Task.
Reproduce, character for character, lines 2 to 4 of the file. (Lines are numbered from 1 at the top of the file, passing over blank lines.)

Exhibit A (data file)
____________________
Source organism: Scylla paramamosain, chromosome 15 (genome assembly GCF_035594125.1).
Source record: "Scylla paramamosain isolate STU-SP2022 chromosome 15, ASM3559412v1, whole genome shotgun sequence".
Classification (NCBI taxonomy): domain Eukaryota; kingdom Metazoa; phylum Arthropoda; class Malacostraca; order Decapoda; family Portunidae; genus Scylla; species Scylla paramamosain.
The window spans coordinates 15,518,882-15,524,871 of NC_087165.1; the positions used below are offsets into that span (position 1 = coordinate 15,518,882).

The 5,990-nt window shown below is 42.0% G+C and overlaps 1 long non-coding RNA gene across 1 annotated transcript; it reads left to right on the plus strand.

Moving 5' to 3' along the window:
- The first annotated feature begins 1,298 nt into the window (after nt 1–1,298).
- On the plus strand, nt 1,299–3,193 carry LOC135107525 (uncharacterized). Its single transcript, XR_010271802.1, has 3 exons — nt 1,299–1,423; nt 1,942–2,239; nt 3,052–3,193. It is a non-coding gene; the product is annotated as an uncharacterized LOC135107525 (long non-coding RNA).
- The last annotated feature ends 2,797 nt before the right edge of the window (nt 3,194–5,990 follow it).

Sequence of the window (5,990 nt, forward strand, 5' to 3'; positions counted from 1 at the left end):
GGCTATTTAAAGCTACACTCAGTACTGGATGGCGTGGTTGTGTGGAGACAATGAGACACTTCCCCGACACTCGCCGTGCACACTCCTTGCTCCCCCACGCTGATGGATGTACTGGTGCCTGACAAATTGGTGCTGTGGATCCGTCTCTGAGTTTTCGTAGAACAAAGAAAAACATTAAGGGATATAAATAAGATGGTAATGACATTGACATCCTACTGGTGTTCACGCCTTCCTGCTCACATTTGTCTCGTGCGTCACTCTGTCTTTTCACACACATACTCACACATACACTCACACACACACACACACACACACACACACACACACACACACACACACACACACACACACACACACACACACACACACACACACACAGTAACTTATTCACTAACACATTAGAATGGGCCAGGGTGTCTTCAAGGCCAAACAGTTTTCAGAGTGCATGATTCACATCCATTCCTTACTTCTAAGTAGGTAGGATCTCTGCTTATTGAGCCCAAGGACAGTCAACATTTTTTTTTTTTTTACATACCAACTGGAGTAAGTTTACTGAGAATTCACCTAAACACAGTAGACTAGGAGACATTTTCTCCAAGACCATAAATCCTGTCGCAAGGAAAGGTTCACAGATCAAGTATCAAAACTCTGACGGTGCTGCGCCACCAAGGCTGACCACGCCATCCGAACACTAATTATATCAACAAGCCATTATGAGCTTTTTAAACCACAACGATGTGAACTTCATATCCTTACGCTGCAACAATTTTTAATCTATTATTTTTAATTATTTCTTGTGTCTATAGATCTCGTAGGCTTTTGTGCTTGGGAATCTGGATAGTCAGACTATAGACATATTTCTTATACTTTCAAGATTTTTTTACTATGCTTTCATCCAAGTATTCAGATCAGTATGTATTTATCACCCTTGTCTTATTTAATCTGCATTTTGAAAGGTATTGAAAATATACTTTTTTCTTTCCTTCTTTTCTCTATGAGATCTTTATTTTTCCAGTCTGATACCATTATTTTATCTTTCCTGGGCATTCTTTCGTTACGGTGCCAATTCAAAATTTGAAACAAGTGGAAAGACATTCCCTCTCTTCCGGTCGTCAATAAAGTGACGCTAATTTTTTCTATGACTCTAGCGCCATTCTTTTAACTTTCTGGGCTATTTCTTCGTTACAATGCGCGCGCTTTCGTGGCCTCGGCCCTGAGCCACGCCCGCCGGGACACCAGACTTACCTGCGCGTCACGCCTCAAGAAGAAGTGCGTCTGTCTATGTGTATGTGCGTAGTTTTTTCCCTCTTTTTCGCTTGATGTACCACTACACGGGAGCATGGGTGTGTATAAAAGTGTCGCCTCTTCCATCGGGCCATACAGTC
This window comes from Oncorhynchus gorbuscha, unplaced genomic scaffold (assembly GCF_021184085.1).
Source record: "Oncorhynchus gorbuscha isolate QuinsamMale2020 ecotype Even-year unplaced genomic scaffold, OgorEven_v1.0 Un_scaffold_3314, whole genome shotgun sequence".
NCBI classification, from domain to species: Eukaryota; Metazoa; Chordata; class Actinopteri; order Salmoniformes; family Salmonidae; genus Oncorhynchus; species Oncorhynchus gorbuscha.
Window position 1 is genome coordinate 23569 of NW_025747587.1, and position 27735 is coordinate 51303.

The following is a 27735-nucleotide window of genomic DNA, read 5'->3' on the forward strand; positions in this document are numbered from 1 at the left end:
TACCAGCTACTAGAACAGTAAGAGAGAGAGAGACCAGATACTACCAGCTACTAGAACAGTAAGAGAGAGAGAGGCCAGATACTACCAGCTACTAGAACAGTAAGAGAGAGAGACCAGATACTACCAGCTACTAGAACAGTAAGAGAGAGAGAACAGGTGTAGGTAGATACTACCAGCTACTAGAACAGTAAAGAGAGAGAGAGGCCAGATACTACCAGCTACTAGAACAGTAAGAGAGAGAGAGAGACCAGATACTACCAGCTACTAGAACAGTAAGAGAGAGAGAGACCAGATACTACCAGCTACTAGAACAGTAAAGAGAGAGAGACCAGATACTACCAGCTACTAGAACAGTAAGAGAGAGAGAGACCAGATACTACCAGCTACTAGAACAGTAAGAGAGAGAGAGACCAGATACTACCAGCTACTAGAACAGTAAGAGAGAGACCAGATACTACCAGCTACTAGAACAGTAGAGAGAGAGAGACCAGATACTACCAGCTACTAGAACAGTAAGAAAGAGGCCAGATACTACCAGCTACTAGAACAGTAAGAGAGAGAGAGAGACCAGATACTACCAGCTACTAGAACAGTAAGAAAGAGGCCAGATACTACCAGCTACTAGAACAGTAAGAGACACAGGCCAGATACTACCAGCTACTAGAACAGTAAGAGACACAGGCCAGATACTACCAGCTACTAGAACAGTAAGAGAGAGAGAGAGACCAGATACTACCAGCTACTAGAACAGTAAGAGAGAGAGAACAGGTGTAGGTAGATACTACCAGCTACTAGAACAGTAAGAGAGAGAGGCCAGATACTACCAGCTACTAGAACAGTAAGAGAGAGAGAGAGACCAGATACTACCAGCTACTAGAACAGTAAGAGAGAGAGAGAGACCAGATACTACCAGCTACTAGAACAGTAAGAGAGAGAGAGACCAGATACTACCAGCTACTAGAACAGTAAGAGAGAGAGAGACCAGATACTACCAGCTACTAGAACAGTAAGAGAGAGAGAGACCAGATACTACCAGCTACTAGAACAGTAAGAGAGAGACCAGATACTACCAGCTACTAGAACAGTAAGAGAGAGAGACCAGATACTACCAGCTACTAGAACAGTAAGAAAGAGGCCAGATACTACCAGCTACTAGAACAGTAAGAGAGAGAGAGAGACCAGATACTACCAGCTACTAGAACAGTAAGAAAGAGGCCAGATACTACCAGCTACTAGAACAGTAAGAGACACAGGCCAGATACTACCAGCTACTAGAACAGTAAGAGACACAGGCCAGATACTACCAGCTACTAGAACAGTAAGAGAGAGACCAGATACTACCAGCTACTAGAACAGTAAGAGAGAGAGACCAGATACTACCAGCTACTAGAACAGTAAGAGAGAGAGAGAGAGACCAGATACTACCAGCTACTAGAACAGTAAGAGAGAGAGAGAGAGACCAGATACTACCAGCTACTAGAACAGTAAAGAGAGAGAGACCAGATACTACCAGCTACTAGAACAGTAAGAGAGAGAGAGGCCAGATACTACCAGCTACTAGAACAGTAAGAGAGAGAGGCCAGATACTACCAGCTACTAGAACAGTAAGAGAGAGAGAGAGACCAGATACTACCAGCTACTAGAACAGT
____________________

Source record: "Scylla paramamosain isolate STU-SP2022 chromosome 15, ASM3559412v1, whole genome shotgun sequence".
Classification (NCBI taxonomy): domain Eukaryota; kingdom Metazoa; phylum Arthropoda; class Malacostraca; order Decapoda; family Portunidae; genus Scylla; species Scylla paramamosain.
The window spans coordinates 15,518,882-15,524,871 of NC_087165.1; the positions used below are offsets into that span (position 1 = coordinate 15,518,882).